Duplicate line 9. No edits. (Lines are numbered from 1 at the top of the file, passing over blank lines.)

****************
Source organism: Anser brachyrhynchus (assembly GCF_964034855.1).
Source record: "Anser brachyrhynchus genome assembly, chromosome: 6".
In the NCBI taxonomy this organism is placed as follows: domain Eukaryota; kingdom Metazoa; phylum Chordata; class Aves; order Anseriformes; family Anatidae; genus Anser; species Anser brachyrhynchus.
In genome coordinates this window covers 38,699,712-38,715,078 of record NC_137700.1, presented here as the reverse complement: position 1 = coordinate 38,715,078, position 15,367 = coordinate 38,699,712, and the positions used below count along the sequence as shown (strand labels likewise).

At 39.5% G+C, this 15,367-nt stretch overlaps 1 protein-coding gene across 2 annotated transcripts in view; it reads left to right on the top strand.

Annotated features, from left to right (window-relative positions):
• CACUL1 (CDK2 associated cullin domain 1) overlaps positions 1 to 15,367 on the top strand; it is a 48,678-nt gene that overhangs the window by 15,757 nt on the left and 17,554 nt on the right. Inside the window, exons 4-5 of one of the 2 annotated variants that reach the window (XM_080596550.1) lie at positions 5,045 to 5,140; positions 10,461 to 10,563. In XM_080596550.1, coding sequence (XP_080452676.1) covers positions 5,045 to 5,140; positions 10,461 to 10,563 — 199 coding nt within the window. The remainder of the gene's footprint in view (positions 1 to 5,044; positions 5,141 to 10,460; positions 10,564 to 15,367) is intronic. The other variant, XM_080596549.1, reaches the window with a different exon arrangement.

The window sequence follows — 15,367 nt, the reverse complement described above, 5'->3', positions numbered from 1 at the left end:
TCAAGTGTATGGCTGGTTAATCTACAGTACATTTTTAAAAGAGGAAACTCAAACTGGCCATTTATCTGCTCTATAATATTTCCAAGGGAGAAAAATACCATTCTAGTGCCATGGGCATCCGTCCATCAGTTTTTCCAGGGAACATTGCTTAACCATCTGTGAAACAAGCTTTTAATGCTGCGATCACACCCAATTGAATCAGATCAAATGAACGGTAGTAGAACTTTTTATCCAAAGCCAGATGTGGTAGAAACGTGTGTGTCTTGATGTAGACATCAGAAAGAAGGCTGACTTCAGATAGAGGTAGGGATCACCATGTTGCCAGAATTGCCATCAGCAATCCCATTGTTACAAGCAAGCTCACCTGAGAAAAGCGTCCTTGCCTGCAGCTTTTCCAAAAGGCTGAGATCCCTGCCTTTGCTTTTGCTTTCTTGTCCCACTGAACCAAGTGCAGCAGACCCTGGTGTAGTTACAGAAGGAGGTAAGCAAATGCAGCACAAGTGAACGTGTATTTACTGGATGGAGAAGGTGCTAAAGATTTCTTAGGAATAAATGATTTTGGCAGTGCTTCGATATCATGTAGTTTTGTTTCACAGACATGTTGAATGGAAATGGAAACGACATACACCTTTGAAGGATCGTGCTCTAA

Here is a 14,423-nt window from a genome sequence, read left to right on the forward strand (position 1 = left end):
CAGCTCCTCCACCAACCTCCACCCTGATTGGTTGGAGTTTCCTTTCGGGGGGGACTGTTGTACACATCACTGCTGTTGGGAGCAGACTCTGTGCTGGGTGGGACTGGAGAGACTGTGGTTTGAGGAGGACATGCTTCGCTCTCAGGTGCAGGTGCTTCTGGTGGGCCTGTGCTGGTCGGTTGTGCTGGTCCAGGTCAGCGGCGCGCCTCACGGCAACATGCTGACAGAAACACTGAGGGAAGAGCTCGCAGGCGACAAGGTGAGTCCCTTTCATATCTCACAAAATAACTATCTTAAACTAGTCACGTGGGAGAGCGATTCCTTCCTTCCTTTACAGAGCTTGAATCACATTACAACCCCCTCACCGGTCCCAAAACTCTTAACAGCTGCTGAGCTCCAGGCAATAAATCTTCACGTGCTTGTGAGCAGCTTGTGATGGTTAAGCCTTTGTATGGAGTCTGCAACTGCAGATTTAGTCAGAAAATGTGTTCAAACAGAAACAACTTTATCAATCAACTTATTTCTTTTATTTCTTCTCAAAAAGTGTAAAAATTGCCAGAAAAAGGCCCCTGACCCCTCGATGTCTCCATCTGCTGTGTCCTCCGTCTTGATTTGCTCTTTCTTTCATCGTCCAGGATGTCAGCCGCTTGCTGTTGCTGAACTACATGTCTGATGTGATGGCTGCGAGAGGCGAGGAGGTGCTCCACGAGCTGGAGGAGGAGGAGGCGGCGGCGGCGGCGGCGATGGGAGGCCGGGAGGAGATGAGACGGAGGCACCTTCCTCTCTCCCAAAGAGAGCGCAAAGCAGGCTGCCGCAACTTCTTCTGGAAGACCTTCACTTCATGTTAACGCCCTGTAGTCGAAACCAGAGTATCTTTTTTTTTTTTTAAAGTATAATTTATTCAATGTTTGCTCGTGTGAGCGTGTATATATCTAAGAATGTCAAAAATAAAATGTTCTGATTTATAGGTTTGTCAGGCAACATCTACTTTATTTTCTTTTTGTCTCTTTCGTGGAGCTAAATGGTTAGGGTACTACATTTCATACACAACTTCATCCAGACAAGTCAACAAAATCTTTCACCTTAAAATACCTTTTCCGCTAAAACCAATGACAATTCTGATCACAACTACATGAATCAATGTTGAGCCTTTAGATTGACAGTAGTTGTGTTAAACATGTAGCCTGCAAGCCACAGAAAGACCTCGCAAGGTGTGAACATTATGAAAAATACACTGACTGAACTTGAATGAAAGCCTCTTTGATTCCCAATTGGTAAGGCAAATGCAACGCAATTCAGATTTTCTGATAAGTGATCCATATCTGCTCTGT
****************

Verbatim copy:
TCAAGTGTATGGCTGGTTAATCTACAGTACATTTTTAAAAGAGGAAACTCAAACTGGCCATTTATCTGCTCTATAATATTTCCAAGGGAGAAAAATACCATTCTAGTGCCATGGGCATCCGTCCATCAGTTTTTCCAGGGAACATTGCTTAACCATCTGTGAAACAAGCTTTTAATGCTGCGATCACACCCAATTGAATCAGATCAAATGAACGGTAGTAGAACTTTTTATCCAAAGCCAGATGTGGTAGAAACGTGTGTGTCTTGATGTAGACATCAGAAAGAAGGCTGACTTCAGATAGAGGTAGGGATCACCATGTTGCCAGAATTGCCATCAGCAATCCCATTGTTACAAGCAAGCTCACCTGAGAAAAGCGTCCTTGCCTGCAGCTTTTCCAAAAGGCTGAGATCCCTGCCTTTGCTTTTGCTTTCTTGTCCCACTGAACCAAGTGCAGCAGACCCTGGTGTAGTTACAGAAGGAGGTAAGCAAATGCAGCACAAGTGAACGTGTATTTACTGGATGGAGAAGGTGCTAAAGATTTCTTAGGAATAAATGATTTTGGCAGTGCTTCGATATCATGTAGTTTTGTTTCACAGACATGTTGAATGGAAATGGAAACGACATACACCTTTGAAGGATCGTGCTCTAA